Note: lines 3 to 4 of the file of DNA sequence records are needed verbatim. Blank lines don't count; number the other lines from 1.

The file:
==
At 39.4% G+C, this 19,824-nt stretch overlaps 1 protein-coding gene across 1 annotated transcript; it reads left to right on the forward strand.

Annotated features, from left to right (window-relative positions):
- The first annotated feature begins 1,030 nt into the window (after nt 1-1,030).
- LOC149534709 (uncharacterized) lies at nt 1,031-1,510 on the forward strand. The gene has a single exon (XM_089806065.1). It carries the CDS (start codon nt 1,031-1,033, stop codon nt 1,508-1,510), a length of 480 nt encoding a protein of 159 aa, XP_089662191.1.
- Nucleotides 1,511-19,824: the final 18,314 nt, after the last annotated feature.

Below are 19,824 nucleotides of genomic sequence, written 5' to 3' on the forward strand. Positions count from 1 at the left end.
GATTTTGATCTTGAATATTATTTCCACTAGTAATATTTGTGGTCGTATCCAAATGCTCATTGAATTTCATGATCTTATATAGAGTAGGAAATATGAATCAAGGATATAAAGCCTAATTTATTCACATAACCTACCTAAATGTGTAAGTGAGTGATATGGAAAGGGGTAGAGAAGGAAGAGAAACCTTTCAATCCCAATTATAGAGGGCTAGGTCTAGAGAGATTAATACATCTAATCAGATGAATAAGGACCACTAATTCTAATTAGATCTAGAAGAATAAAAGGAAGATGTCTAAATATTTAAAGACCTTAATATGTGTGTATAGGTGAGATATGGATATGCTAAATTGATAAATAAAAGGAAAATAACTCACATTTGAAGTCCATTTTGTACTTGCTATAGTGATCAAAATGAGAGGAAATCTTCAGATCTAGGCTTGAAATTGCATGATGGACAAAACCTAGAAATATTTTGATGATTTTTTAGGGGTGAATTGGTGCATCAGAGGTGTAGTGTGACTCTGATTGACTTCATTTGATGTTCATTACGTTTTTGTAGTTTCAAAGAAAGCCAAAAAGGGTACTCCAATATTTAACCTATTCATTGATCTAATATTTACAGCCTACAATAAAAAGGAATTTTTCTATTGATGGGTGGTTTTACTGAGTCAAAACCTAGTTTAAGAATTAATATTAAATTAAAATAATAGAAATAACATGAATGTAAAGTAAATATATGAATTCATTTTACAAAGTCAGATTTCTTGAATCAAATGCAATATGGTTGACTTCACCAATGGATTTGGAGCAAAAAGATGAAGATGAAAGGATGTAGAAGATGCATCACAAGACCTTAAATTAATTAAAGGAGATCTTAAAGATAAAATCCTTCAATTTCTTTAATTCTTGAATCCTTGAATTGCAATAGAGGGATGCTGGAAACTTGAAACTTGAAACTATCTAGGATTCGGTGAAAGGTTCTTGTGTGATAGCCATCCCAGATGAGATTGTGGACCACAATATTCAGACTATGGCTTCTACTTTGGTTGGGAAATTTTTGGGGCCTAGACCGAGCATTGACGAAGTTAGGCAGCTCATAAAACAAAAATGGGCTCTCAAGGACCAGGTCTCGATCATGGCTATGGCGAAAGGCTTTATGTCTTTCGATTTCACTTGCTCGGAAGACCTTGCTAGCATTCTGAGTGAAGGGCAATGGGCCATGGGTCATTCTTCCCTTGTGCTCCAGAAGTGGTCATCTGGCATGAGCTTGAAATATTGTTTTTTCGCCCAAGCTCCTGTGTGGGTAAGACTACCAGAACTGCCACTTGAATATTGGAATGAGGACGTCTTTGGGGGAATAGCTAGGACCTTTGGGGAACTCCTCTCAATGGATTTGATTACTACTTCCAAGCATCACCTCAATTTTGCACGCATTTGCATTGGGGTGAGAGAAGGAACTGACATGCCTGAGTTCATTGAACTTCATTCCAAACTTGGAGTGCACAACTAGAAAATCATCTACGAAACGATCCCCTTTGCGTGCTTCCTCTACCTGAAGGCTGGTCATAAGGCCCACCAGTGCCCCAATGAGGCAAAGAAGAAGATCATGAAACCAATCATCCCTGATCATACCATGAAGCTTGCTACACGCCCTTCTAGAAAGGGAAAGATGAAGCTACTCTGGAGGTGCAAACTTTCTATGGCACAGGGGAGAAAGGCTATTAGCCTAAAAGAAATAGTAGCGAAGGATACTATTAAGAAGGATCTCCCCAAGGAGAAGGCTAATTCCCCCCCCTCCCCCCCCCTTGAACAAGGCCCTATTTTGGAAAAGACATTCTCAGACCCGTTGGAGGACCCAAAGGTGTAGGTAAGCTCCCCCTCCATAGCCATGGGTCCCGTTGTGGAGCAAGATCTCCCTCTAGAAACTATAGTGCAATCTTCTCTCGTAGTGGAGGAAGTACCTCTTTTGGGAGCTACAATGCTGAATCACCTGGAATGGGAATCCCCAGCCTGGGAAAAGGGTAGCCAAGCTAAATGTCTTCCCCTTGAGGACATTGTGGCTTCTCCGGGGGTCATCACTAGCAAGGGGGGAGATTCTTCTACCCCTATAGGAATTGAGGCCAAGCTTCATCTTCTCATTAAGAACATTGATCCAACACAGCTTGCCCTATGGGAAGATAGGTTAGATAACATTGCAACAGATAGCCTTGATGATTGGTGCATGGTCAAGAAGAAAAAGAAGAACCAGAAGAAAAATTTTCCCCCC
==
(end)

- The first annotated feature begins 1,030 nt into the window (after nt 1-1,030).
- LOC149534709 (uncharacterized) lies at nt 1,031-1,510 on the forward strand. The gene has a single exon (XM_089806065.1). It carries the CDS (start codon nt 1,031-1,033, stop codon nt 1,508-1,510), a length of 480 nt encoding a protein of 159 aa, XP_089662191.1.